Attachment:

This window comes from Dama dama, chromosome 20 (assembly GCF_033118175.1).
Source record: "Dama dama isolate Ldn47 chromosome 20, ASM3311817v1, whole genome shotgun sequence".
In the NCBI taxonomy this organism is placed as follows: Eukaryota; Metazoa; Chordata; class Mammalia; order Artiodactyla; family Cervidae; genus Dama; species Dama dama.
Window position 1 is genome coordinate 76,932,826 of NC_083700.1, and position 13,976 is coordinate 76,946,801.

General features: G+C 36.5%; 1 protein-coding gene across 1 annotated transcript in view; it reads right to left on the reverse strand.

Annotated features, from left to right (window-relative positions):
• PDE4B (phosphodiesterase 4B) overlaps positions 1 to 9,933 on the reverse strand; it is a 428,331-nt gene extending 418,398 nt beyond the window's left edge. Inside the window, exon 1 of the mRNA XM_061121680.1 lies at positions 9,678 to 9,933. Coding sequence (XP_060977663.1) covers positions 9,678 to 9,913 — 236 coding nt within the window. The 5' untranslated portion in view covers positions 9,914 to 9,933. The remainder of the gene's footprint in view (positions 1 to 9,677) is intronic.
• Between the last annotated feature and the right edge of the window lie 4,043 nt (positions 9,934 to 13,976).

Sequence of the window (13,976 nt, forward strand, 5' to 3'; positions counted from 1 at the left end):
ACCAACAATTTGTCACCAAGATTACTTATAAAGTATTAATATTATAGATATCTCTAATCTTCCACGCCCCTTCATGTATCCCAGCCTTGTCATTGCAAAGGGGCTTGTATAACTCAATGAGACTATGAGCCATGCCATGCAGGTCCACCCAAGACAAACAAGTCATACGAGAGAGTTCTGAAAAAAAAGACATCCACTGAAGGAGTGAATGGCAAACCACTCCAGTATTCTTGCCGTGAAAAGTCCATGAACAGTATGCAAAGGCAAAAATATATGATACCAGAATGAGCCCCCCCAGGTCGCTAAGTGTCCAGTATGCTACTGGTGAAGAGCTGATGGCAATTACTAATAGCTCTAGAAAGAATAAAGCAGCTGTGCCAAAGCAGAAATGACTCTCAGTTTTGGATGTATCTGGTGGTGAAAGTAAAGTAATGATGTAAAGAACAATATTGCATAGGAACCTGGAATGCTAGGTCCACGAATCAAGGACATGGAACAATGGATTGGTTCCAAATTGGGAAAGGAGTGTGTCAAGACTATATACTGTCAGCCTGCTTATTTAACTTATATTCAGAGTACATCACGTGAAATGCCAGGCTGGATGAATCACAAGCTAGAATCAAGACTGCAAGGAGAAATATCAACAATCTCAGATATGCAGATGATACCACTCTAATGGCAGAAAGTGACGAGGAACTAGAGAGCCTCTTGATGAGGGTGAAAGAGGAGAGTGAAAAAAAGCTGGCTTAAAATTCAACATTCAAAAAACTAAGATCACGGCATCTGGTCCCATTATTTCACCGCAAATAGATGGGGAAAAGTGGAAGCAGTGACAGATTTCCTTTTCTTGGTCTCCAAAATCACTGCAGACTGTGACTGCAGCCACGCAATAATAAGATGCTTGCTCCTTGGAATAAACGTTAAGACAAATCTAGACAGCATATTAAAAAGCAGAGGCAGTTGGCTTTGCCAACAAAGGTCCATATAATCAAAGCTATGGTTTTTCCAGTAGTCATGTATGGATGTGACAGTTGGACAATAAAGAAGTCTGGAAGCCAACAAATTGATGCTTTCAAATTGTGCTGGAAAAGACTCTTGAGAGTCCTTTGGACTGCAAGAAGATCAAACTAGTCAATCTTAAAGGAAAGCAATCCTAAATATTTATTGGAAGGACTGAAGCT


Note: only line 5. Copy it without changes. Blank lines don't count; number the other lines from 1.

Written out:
General features: G+C 36.5%; 1 protein-coding gene across 1 annotated transcript in view; it reads right to left on the reverse strand.